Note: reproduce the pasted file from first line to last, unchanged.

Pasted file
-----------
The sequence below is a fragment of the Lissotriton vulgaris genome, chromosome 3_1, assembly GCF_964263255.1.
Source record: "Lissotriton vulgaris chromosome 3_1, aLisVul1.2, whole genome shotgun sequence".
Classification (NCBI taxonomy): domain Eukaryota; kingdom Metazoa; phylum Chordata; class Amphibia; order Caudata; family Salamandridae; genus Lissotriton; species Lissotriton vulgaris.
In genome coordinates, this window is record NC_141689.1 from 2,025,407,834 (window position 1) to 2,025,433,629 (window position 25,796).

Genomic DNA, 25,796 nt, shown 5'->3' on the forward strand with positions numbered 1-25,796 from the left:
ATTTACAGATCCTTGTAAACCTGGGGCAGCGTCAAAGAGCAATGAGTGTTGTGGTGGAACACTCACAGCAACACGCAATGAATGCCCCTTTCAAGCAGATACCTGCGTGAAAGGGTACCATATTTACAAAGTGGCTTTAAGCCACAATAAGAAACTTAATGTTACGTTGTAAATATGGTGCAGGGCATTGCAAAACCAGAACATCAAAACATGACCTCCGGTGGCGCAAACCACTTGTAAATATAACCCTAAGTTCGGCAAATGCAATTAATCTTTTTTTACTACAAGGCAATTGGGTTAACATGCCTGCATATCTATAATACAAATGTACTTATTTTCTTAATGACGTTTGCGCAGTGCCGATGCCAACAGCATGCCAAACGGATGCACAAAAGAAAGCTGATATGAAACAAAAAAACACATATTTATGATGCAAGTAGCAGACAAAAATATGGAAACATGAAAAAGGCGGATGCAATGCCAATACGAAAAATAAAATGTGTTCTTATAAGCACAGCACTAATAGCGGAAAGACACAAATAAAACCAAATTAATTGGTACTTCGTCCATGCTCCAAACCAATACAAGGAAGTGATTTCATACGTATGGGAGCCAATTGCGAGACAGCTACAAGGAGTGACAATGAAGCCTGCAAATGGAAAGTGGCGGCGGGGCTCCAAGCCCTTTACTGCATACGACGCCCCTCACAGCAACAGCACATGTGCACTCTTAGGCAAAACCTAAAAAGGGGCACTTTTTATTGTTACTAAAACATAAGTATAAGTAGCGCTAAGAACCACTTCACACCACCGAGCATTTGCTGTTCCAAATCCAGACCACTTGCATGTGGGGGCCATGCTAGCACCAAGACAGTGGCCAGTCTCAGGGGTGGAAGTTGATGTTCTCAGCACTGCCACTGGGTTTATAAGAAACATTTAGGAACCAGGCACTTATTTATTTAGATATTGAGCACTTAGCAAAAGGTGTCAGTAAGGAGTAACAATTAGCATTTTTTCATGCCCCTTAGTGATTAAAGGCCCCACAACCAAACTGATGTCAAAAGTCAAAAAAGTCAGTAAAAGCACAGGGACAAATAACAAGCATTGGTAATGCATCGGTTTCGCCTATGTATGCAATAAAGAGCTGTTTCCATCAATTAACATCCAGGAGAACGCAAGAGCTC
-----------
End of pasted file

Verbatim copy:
The sequence below is a fragment of the Lissotriton vulgaris genome, chromosome 3_1, assembly GCF_964263255.1.
Source record: "Lissotriton vulgaris chromosome 3_1, aLisVul1.2, whole genome shotgun sequence".
Classification (NCBI taxonomy): domain Eukaryota; kingdom Metazoa; phylum Chordata; class Amphibia; order Caudata; family Salamandridae; genus Lissotriton; species Lissotriton vulgaris.
In genome coordinates, this window is record NC_141689.1 from 2,025,407,834 (window position 1) to 2,025,433,629 (window position 25,796).

Genomic DNA, 25,796 nt, shown 5'->3' on the forward strand with positions numbered 1-25,796 from the left:
ATTTACAGATCCTTGTAAACCTGGGGCAGCGTCAAAGAGCAATGAGTGTTGTGGTGGAACACTCACAGCAACACGCAATGAATGCCCCTTTCAAGCAGATACCTGCGTGAAAGGGTACCATATTTACAAAGTGGCTTTAAGCCACAATAAGAAACTTAATGTTACGTTGTAAATATGGTGCAGGGCATTGCAAAACCAGAACATCAAAACATGACCTCCGGTGGCGCAAACCACTTGTAAATATAACCCTAAGTTCGGCAAATGCAATTAATCTTTTTTTACTACAAGGCAATTGGGTTAACATGCCTGCATATCTATAATACAAATGTACTTATTTTCTTAATGACGTTTGCGCAGTGCCGATGCCAACAGCATGCCAAACGGATGCACAAAAGAAAGCTGATATGAAACAAAAAAACACATATTTATGATGCAAGTAGCAGACAAAAATATGGAAACATGAAAAAGGCGGATGCAATGCCAATACGAAAAATAAAATGTGTTCTTATAAGCACAGCACTAATAGCGGAAAGACACAAATAAAACCAAATTAATTGGTACTTCGTCCATGCTCCAAACCAATACAAGGAAGTGATTTCATACGTATGGGAGCCAATTGCGAGACAGCTACAAGGAGTGACAATGAAGCCTGCAAATGGAAAGTGGCGGCGGGGCTCCAAGCCCTTTACTGCATACGACGCCCCTCACAGCAACAGCACATGTGCACTCTTAGGCAAAACCTAAAAAGGGGCACTTTTTATTGTTACTAAAACATAAGTATAAGTAGCGCTAAGAACCACTTCACACCACCGAGCATTTGCTGTTCCAAATCCAGACCACTTGCATGTGGGGGCCATGCTAGCACCAAGACAGTGGCCAGTCTCAGGGGTGGAAGTTGATGTTCTCAGCACTGCCACTGGGTTTATAAGAAACATTTAGGAACCAGGCACTTATTTATTTAGATATTGAGCACTTAGCAAAAGGTGTCAGTAAGGAGTAACAATTAGCATTTTTTCATGCCCCTTAGTGATTAAAGGCCCCACAACCAAACTGATGTCAAAAGTCAAAAAAGTCAGTAAAAGCACAGGGACAAATAACAAGCATTGGTAATGCATCGGTTTCGCCTATGTATGCAATAAAGAGCTGTTTCCATCAATTAACATCCAGGAGAACGCAAGAGCTC